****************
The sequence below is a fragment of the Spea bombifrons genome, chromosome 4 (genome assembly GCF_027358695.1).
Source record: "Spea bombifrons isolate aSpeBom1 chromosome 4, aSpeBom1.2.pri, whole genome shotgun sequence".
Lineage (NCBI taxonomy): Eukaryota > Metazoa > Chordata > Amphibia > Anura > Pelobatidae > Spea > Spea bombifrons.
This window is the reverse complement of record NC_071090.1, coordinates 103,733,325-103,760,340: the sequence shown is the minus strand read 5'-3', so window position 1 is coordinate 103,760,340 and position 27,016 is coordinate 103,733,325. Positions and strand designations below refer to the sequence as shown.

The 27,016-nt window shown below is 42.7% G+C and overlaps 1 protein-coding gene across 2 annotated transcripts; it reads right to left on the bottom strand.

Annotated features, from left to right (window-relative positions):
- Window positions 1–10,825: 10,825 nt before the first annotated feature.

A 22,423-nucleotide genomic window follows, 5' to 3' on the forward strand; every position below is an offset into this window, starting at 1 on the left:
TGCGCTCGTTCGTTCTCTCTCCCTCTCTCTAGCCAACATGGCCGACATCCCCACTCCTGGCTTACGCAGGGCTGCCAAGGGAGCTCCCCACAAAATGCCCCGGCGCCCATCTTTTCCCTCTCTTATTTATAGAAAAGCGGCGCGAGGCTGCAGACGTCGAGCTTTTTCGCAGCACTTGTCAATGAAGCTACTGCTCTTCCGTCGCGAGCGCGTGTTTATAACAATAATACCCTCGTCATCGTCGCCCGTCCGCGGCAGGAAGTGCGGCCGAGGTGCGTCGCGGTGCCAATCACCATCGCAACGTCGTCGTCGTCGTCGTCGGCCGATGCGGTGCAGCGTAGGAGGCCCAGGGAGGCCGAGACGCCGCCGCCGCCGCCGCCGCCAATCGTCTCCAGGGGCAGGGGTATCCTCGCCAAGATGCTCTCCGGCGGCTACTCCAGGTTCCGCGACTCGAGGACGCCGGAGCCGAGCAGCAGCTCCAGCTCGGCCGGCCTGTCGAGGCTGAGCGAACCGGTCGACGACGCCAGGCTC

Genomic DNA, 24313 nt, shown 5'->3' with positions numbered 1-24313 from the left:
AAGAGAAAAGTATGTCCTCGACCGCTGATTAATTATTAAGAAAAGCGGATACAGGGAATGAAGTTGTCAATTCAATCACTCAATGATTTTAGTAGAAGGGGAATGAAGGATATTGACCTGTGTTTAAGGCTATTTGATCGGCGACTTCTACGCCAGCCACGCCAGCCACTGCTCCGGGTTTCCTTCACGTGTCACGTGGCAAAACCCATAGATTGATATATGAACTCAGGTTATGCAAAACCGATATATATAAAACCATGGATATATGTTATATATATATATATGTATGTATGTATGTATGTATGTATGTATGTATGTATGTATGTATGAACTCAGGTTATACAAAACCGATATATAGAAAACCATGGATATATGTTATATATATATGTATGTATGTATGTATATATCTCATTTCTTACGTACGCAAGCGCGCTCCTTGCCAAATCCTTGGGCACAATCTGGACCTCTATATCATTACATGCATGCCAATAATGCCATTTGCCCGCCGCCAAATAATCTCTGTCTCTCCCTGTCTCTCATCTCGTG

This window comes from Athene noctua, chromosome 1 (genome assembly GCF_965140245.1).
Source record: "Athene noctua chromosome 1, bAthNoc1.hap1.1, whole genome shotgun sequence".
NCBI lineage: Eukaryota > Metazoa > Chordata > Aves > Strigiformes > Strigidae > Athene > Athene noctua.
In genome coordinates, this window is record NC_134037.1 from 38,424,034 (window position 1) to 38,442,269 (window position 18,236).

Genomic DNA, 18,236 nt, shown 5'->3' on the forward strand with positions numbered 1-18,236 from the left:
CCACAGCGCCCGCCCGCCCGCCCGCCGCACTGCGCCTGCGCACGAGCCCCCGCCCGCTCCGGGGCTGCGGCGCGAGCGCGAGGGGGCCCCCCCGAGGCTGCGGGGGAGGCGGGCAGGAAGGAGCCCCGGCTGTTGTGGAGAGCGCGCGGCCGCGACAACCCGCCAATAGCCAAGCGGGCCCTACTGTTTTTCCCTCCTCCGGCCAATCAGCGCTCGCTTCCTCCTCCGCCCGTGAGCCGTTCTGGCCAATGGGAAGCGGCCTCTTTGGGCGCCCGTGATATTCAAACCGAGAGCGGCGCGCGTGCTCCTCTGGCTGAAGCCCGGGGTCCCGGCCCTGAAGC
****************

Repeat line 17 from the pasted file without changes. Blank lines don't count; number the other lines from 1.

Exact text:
CCACAGCGCCCGCCCGCCCGCCCGCCGCACTGCGCCTGCGCACGAGCCCCCGCCCGCTCCGGGGCTGCGGCGCGAGCGCGAGGGGGCCCCCCCGAGGCTGCGGGGGAGGCGGGCAGGAAGGAGCCCCGGCTGTTGTGGAGAGCGCGCGGCCGCGACAACCCGCCAATAGCCAAGCGGGCCCTACTGTTTTTCCCTCCTCCGGCCAATCAGCGCTCGCTTCCTCCTCCGCCCGTGAGCCGTTCTGGCCAATGGGAAGCGGCCTCTTTGGGCGCCCGTGATATTCAAACCGAGAGCGGCGCGCGTGCTCCTCTGGCTGAAGCCCGGGGTCCCGGCCCTGAAGC